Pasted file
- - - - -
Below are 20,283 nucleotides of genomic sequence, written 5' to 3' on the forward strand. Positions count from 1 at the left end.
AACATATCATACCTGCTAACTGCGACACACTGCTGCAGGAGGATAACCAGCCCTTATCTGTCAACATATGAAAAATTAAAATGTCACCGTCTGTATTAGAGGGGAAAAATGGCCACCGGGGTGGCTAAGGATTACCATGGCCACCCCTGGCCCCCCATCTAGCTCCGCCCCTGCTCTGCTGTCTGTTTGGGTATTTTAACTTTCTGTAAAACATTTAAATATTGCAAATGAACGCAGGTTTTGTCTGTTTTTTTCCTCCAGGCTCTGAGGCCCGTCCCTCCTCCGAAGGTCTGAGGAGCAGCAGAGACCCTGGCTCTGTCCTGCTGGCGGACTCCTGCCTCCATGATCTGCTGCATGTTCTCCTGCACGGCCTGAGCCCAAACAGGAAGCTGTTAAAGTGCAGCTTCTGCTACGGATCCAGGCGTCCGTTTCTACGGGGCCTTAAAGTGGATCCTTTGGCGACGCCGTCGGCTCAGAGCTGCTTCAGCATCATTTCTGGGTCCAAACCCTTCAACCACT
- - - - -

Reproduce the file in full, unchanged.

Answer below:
Below are 20,283 nucleotides of genomic sequence, written 5' to 3' on the forward strand. Positions count from 1 at the left end.
AACATATCATACCTGCTAACTGCGACACACTGCTGCAGGAGGATAACCAGCCCTTATCTGTCAACATATGAAAAATTAAAATGTCACCGTCTGTATTAGAGGGGAAAAATGGCCACCGGGGTGGCTAAGGATTACCATGGCCACCCCTGGCCCCCCATCTAGCTCCGCCCCTGCTCTGCTGTCTGTTTGGGTATTTTAACTTTCTGTAAAACATTTAAATATTGCAAATGAACGCAGGTTTTGTCTGTTTTTTTCCTCCAGGCTCTGAGGCCCGTCCCTCCTCCGAAGGTCTGAGGAGCAGCAGAGACCCTGGCTCTGTCCTGCTGGCGGACTCCTGCCTCCATGATCTGCTGCATGTTCTCCTGCACGGCCTGAGCCCAAACAGGAAGCTGTTAAAGTGCAGCTTCTGCTACGGATCCAGGCGTCCGTTTCTACGGGGCCTTAAAGTGGATCCTTTGGCGACGCCGTCGGCTCAGAGCTGCTTCAGCATCATTTCTGGGTCCAAACCCTTCAACCACT